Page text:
Françoise d'Eaubonne

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Françoise d'Eaubonne (12 March 1920 in Paris - 3 August 2005 in Paris) was a French feminist, who introduced the term ecofeminism (écologie-féminisme, éco-féminisme or écoféminisme) in 1974.

Her father was member of the religious Sillon movement and anarchist sympathiser, her mother a child of a Carlist revolutionary. Her childhood in Toulouse was marked by the physical decay of her father, due to the gas he had been exposed to in the trenches during the war in 1914. When she was at the age of 16, the Spanish Civil War broke out. Three years later she witnessed the arrival of the Republicans in exile. Between the age of 20 and 25 she endured the privations of the time. In a train station in Paris the Liberation, the end of the war met her in form of freed Jews returning from the camps. Later she would express her feelings in this period of her life with the meaningful title "Chienne de Jeunesse".

Such a childhood together with a hypersensitive personality made her look at the world critically and formed her into a militant radical and feminist. Former member of the French Communist Party, in 1971 she co-founded the Front homosexuel d'action révolutionnaire (FHAR), a homosexual revolutionary movement. She coined the term ecofeminism in her book Le féminisme ou la mort in 1974. In her literary and militant life she came across a number of people of influence in the 20th century, like Colette, Simone de Beauvoir and Jean-Paul Sartre, Jean Cocteau and many more.

Following her motto, "Not a day without a line", Françoise d'Eaubonne wrote more than 50 works, from Colonnes de l'âme (poetry, 1942) to L'Évangile de Véronique (essay, 2003). Her historical novel Comme un vol de gerfauts (1947) was translated into English as A Flight of Falcons, and extracts from her essay 'Feminism or Death' appeared in the 1974 anthology New French Feminisms. She also wrote science fiction novels, like L'échiquier du temps and Rêve de feu, Le sous-marin de l'espace.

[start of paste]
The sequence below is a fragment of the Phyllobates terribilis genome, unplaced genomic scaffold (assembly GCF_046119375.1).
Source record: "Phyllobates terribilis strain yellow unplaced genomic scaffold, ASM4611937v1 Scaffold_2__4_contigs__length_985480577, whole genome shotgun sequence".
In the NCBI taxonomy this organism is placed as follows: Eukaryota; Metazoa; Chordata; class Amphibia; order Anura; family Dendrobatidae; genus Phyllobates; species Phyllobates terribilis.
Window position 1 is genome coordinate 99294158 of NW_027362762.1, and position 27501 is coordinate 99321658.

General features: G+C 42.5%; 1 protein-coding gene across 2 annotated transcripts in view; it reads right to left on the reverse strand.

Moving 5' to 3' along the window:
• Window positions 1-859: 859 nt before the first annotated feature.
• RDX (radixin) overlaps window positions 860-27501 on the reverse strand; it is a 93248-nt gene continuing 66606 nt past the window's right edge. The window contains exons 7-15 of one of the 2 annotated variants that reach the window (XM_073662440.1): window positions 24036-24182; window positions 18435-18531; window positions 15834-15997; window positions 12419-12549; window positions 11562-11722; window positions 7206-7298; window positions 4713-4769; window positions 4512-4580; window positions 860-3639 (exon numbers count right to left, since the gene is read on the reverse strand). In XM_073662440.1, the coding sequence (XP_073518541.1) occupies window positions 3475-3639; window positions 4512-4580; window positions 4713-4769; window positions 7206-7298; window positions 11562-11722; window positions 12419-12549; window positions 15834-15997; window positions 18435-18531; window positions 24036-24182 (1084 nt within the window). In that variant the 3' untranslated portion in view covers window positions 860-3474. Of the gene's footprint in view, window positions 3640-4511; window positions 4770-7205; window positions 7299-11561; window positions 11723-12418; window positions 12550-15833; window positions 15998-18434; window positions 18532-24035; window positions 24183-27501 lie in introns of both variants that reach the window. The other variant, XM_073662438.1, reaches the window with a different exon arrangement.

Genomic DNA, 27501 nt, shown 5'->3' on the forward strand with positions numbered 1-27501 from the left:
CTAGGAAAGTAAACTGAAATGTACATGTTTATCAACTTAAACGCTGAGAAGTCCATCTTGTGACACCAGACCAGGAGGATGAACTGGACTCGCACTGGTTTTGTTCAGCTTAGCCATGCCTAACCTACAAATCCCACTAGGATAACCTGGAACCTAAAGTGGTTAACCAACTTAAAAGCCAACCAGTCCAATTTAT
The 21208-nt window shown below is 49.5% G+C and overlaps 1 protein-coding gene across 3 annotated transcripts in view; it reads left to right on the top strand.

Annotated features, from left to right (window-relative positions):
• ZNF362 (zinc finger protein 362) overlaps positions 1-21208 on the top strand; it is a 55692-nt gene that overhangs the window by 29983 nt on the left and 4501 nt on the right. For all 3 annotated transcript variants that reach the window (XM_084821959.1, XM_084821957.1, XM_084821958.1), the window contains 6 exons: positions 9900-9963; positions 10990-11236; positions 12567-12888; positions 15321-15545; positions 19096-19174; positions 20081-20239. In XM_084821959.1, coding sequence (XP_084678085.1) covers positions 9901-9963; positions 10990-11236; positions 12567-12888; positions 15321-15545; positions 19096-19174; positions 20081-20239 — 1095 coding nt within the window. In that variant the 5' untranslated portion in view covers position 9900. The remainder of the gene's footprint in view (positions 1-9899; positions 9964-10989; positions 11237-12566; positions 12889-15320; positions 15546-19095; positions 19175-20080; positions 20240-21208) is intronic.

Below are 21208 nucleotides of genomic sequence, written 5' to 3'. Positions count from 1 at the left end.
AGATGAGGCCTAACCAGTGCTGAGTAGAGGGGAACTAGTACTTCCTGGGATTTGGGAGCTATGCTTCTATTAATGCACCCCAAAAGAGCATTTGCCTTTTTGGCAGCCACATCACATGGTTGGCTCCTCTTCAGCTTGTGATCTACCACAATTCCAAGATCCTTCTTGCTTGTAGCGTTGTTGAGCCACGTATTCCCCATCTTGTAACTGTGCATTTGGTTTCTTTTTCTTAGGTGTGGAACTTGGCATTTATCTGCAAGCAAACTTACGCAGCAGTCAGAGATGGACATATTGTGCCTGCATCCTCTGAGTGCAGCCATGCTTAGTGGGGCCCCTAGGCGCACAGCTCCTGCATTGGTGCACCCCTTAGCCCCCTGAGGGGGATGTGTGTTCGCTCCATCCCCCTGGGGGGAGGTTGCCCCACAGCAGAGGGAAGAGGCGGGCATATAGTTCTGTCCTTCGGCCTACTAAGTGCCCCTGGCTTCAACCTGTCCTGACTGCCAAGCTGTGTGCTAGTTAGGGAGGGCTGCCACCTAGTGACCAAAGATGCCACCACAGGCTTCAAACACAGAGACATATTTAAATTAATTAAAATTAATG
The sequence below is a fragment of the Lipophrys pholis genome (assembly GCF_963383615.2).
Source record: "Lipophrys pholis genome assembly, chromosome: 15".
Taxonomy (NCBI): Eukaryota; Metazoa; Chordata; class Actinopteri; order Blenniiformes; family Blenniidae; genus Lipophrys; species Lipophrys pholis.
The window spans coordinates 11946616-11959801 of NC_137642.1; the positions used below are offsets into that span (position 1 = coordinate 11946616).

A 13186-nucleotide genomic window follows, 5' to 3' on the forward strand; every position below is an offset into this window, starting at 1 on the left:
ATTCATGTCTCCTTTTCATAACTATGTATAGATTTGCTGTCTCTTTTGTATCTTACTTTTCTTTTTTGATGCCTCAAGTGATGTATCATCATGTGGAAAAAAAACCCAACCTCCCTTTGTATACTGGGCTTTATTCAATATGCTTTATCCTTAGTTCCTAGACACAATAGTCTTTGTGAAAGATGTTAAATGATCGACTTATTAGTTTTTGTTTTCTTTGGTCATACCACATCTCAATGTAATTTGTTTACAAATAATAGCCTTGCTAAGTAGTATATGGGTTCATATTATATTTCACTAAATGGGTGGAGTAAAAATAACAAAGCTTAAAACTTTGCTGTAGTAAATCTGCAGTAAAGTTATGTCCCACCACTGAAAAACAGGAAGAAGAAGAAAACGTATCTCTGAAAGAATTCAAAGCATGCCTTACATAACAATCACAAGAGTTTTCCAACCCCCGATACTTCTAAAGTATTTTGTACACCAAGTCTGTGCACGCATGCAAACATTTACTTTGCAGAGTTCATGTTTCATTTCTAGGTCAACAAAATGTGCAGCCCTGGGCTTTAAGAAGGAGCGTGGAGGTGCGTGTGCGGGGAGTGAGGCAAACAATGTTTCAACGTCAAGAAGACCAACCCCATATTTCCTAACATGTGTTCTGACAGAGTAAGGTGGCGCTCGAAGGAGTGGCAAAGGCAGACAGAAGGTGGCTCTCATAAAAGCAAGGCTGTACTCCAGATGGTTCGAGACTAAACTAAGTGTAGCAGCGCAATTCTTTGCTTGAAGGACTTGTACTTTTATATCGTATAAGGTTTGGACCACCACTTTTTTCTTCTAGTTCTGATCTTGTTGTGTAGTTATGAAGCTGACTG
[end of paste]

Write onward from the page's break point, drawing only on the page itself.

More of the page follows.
Bibliography[edit]

  • Novels:
    • Le cœur de Watteau, 1944
    • Comme un vol de gerfauts, prix des lecteurs 1947
    • Belle Humeur ou la Véridique Histoire de Mandrin,1957
    • J'irai cracher sur vos tombes, 1959 (after the film I Spit on Your Grave)
    • Les Tricheurs, 1959 (after the film Les Tricheurs)
    • Jusqu'à la gauche, 1963
    • Les Bergères de l'Apocalypse, 1978
    • On vous appelait terroristes, 1979
    • Je ne suis pas née pour mourir, 1982
    • Terrorist's blues, 1987
    • Floralies du désert, 1995
  • Biographies:
    • La vie passionnée d'Arthur Rimbaud, 1957
    • La vie passionnée de Verlaine, 1959
    • Une femme témoin de son siècle, Germaine de Staël, 1966
    • La couronne de sable, vie d'Isabelle Eberhardt, 1967
    • L'éventail de fer ou la vie de Qiu Jin, 1977
    • Moi, Kristine, reine de Suède, 1979
    • L'impératrice rouge : moi, Jiang King, veuve Mao, 1981
    • L'Amazone Sombre : vie d'Antoinette Lix, 1983
    • Louise Michel la Canaque, 1985
    • Une femme nommée Castor, 1986
    • Les scandaleuses, 1990
    • L'évangile de Véronique, 2000
  • Essays:
    • Le complexe de Diane, érotisme ou féminisme, 1951
    • Y a-t-il encore des hommes?, 1964
    • Eros minoritaire, 1970
    • Le féminisme ou la mort, 1974
    • Les femmes avant le patriarcat, 1976
    • Contre violence ou résistance à l'état, 1978
    • Histoire de l'art et lutte des sexes, 1978
    • Écologie, féminisme : révolution ou mutation ?, 1978
    • S comme Sectes, 1982
    • La femme russe, 1988
    • Féminin et philosophie : une allergie historique, 1997
    • La liseuse et la lyre, 1997
    • Le sexocide des sorcières, 1999
  • Poems:
    • Columns of the soul, 1942
    • Rutten, 1951
    • Neither place nor meter, 1981